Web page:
22d    Mo Farah’s first cat (5)
FLASH: the initial letter (first) of F[arah] followed by a cat-o’-nine-tails

Tricky in places, but clued fairly throughout

11 comments on “Toughie 1392

  1. I really enjoyed this – I don’t usually attempt to solve Elkamere’s puzzles because I generally fail miserably, but this one I found to be very accessible. Thanks to BD and Elkamere for the enjoyment (definitely 4* + for me.)

  2. Extremely enjoyable, and proof that clever construction need not be diabolical. I am happy this puzzle was “very accessible” (thanks JonP, perfect description) in the hope that more people will have a go and enjoy a quality and originality so infinitely better than today’s back-pager.

    First one in was the long 4d (likes a sitcom), which was a big help. Last one in was 15d (battle); I had the answer but it took me a while to parse.

    Best ones for me were the brilliant 2d (deliriously happy..) and 5d (stir fried, too hot). I also really like 9a (lady with dictionary), 25a (parisian airport), 26a (criminal or not), 19d (cloth trade!), and 22d (Mo Farah’s cat).

    Many thanks Elkamere and Big Dave

    oh, 13a, apparently the phonetic spelling of all the letters in the alphabet is fair game (from a discussion I had on the guardian site), and can be found in brb.

  3. I’m feeling pretty good because the only one I missed out on is 11A. I did need the review for the parsing of a couple. I didn’t know the dictionary lady, of course, but I did have the correct answer. I had heard of the sitcom. 20D has come up in another puzzle recently, has it not? My favorite is 19D. This was a new word for me and I was pleased to work it out correctly. I also liked 3D, 16D and18A. Many thanks to Elkamere and Big Dave.

    I am going to suffer later for staying un until 1AM EST to watch the election result and then having to be up at 5AM today.

  4. I agree it’s Anax-lite [eg 17a, 25a, 22d] but there are enough of Elkamere’s trademarks [cunningly hidden definitions/ indicators and the use of English as she is actually spoke] to warrant at least 4* for fun. Not being a daytime TV person I failed to parse all of 9a.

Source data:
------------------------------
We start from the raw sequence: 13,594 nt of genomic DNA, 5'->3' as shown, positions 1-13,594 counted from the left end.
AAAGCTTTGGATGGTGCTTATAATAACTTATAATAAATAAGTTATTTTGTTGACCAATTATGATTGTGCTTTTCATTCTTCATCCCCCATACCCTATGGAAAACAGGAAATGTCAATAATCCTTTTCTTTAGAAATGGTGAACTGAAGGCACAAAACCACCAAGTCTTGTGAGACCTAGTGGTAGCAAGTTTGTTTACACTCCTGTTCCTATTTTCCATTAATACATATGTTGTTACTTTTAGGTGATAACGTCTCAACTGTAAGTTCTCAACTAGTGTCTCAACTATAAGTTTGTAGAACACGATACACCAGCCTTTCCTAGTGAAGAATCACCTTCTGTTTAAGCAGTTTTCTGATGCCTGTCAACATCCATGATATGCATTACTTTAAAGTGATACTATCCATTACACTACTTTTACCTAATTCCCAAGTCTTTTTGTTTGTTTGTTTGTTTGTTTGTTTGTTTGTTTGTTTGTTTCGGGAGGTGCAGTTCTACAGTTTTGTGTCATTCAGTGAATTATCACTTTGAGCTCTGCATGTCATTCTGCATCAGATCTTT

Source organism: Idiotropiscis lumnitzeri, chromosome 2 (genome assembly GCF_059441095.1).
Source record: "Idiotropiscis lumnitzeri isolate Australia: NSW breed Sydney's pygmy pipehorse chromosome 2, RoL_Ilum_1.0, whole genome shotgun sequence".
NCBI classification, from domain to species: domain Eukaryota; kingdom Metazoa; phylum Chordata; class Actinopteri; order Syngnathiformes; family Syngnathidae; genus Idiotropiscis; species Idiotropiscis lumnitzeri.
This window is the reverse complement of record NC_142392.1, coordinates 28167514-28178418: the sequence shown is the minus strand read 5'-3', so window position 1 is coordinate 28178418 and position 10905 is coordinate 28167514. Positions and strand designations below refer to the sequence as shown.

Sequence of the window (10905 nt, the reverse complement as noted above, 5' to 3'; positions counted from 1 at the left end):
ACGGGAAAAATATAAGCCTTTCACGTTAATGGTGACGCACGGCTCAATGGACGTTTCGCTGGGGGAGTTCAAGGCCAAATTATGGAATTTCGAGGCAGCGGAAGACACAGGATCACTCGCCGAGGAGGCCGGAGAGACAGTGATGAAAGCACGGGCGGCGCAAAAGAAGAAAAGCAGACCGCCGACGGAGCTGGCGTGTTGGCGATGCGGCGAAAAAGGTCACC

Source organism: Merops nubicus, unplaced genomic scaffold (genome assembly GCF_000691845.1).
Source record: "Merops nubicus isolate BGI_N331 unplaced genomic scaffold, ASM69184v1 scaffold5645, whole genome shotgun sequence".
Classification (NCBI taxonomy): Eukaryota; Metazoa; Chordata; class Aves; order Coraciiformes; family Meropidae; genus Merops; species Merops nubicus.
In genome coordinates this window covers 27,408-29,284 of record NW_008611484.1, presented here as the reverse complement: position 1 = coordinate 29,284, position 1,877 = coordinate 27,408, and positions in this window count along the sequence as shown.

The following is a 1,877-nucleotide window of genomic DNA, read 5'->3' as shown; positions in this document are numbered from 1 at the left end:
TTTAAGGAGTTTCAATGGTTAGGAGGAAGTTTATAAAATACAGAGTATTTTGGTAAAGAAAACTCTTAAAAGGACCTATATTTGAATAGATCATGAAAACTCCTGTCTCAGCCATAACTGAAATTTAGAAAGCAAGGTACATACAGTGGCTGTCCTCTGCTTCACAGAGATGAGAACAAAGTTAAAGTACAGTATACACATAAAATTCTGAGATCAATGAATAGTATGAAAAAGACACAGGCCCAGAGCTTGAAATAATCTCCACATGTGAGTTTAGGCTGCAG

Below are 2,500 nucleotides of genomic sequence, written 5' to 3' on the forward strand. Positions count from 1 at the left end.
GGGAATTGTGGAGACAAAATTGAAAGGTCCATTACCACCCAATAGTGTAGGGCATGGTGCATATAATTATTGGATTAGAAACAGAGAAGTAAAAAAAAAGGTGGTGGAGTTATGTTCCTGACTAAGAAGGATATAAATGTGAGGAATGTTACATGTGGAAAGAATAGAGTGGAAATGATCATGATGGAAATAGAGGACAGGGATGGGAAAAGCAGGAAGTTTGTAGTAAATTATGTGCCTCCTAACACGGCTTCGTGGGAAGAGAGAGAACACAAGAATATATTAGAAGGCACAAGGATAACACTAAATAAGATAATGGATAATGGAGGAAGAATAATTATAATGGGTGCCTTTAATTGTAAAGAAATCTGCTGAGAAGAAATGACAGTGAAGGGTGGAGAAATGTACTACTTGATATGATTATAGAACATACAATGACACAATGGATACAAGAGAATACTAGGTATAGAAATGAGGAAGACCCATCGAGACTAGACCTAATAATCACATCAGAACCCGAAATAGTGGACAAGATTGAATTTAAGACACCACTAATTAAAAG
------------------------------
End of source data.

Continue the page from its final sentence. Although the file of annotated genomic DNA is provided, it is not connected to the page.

Favourite clues include 12a, 18a [buggy] 5d and 15d. Last in was19d [I was sure “ply” = trade was in there somewhere]

    Thanks to Elkamere and to BD for the blog

  5. Took a while to finish that NW corner.
    Couldn’t see the politician with just the E and O as checking letters. Until the penny dropped. Then got 12a for which I also had only three letters and finally 1d.
    Loved the buggy as an anagram indicator in 18a and the homonym in 7d.
    The soap was also one of the first one in after 2a.
    Thanks to Elkamere for the great fun and to BD for the review.

  6. A most odd Friday for me – I finished the back pager and the toughie pretty easily and had time for other things before resuming work. Odd because this does not happen often and odder still because it is Friday and also odd because I got engrossed in election night and had forgotten to sleep. For once I agree with Deep Threat on the GIovanni but was surprised the toughie got 3* for difficulty. Yesterday I struggled with the back pager and found the RayT toughie the easier of the two. Hopefully next week the toughies will bite back

    I was ignorant of the Countdown connection – we make jokes about it at work being a programme for those after retirement

  7. An enjoyable puzzle which took us ages to complete and we were very disappointed to find out that 19d (last one in) was wrong. Otherwise, no problems.

    Thanks to Elkamere and obviously, Big Dave.

  8. I ran out of steam with 5 clues still unsolved, and resorted to the hints. Thus armed, l completed (albeit shamefacedly). 4*+ by my standards, but l liked 5d very much. I don’t think I’ve ever completed an Elkamere unaided, so l’m not too downhearted. Still, something to aim for, eh? Ta to Elkamere, and to BD.

  9. Pity more people didn’t have a go at this. Better to have tried and come up short than never to have tried.

  10. At last found some time when we were not too tired to tackle this delightful puzzle. The dictionary lady was new to us but not a problem. Spent some time trying to justify ‘simply’ for 19d. A good fun puzzle that we really enjoyed.
    Thanks Elkamere and BD.

  11. Several weeks behind as usual, but many thanks to BD for sorting a couple of parsings. I’ve never got more than half-way through an Elkamere puzzle before but managed to complete this unaided. Many thanks to him as well for an excellent workout.